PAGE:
Federally Funding Embryonic Stem Cell Research: Bush and Beyond

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On Thursday, August 9, 2001, President George W. Bush announced to the nation his long-awaited decision on whether federal funds would be used to support research on human embryonic stem cells. Billed as the “defining issue of his presidency,” stem cell research had elicited an intense battle between some patients’ rights advocates and medical researchers — who contend that such research will lead to a panacea for some of the most devastating human diseases — and those who object to the research because it requires the destruction of human embryos. While campaigning for the presidency, Bush had declared that “tax payer funds should not underwrite research that involves the destruction of live human embryos.” His final decision on the matter? To not allow federally funded destruction of embryos to produce stem cells, but instead to allot federal funds for research carried out on the 60 or so already existing stem cell lines obtained from embryos who had previously been destroyed by the private research sector.

As the war over stem cell research intensified during the last 2fi years, the stances taken by various groups on this issue were for the most part predictable. Reactions to the President’s decision, however, were far less so, with prominent pro-life groups both lauding and lashing out at the ruling. Politically speaking, Bush may have done the very best he could do, as Congress would have almost certainly overridden any decision to prohibit governmental sponsored stem cell research altogether. From this vantage point, Bush may indeed deserve to be commended; however, the question remains as to whether his decision is morally praiseworthy.

Acknowledging that human life is a “sacred gift from our Creator” which should not be devalued, Bush arrived at a policy which would fund research on stem cells obtained from embryos for whom “the life-and-death decision had already been made.” The implication here is that by sup porting the research only on embryos who have already been destroyed, the government can simultaneously distance itself from any endorsement of the requisite embryo destruction. However, can such a maneuver be defended, or will the government — simply by funding this research — also be complicit in the destruction of embryonic life? It is at this point that even conservatives have, surprisingly, differed fundamentally in their response.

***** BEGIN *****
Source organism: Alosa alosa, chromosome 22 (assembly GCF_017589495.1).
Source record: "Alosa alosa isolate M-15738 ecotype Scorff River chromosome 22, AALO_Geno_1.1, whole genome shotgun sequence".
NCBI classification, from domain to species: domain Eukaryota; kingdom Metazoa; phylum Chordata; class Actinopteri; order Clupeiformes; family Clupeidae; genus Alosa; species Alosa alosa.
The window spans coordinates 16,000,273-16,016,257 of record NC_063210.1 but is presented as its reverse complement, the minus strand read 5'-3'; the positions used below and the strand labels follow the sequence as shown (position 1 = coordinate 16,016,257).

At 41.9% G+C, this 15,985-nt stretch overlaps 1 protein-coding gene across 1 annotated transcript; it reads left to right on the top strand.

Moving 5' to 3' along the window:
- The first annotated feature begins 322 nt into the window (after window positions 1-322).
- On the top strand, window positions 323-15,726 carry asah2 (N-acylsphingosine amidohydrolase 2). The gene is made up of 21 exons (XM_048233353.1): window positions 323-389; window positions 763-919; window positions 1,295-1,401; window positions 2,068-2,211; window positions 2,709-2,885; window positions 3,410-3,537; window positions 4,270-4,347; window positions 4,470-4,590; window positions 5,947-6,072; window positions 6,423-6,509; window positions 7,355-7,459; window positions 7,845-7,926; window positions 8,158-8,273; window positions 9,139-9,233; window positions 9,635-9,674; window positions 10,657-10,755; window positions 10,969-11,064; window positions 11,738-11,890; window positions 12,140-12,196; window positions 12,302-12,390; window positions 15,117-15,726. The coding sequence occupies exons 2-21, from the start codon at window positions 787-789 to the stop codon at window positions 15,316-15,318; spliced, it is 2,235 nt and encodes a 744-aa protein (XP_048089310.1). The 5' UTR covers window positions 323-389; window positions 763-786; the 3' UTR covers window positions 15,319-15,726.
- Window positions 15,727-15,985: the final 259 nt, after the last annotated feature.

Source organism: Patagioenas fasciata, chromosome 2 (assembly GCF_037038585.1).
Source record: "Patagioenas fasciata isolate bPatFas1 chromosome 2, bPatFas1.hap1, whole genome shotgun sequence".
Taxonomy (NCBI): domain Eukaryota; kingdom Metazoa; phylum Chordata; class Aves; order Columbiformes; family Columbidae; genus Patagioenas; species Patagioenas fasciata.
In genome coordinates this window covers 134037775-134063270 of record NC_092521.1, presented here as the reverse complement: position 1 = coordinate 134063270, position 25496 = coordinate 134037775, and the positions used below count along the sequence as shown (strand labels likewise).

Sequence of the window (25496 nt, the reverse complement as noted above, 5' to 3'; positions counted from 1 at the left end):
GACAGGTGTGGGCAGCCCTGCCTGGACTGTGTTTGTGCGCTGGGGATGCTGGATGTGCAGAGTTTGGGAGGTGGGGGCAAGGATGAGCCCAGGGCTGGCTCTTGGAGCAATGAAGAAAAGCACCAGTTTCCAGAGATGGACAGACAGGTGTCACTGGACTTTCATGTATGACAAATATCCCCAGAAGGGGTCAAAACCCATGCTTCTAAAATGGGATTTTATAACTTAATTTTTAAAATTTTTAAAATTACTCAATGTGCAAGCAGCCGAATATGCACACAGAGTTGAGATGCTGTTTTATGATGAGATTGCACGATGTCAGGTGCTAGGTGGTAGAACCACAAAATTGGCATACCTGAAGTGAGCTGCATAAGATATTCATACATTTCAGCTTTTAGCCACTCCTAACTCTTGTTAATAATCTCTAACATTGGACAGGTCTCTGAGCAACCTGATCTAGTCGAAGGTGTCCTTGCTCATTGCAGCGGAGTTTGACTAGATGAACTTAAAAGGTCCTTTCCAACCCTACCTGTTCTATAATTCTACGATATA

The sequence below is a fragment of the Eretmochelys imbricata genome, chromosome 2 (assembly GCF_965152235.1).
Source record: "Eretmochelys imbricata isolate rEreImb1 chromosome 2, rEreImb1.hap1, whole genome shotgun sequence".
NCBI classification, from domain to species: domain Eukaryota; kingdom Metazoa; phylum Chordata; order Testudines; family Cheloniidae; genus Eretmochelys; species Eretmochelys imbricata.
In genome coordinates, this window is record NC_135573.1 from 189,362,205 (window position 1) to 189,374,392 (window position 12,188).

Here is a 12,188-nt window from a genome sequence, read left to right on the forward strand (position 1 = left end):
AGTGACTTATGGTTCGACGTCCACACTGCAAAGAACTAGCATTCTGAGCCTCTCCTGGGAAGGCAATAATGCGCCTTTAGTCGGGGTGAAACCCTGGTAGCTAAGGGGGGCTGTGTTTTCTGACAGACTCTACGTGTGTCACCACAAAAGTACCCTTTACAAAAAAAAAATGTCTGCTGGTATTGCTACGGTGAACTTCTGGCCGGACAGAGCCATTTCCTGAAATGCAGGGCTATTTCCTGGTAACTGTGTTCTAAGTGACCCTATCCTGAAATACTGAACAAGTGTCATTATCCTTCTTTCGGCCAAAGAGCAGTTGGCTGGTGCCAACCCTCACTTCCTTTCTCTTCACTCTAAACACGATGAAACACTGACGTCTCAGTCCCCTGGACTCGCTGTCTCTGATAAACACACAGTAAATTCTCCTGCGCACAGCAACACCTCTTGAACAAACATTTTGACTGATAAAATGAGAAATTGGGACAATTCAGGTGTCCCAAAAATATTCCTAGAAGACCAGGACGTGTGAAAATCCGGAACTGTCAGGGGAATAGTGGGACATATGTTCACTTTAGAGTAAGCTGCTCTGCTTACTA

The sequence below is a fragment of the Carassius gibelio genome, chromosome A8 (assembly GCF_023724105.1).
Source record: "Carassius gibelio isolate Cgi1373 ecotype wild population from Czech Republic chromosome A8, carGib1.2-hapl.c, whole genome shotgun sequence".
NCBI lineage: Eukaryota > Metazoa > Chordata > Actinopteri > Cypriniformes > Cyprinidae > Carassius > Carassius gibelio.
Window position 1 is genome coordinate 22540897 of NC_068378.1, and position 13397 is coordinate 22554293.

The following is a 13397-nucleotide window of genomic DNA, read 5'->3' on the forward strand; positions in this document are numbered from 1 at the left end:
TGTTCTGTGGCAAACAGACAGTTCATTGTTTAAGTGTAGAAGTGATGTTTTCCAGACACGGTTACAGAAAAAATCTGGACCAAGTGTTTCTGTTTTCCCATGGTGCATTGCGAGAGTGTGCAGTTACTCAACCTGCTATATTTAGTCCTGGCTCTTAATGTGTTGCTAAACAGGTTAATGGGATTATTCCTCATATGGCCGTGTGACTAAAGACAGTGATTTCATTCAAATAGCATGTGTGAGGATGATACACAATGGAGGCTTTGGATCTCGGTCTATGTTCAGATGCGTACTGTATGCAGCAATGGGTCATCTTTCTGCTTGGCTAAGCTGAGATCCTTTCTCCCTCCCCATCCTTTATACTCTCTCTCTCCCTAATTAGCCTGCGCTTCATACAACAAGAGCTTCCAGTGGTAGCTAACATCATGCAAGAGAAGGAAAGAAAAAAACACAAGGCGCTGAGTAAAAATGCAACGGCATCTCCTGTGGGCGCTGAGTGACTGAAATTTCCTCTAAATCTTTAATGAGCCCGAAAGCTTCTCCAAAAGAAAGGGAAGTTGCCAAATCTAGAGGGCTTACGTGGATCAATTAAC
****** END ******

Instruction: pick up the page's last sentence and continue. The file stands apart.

Those concerned to unpack this issue must address two sets of questions. They must first determine whether they are, at the most basic level, opposed to the killing of embryos. If they are, but an embryo has already been destroyed despite their opposition, may they support the research on the resulting stem cells and still be regarded as morally upright? Or, are those in favor of the experimentation necessarily also aligned with the tragic loss of embryonic life? Should they condemn such experimentation because of their prima facie objection to the sacrifice of human embryos for use in medical research — since that is what is occurring, regardless of who was directly responsible for carrying out such sacrifice?

However one resolves these challenging questions (see www.stemcellresearch.org for helpful background information), we should all call on President Bush, Congress, and future administrations to never cross what Bush has called the “fundamental moral line [of] providing taxpayer funding that would sanction or encourage further destruction of human embryos.” Given the political climate, and depending on how the science of stem cell research advances over the next several month and years, this line may prove to be an extremely difficult one to hold.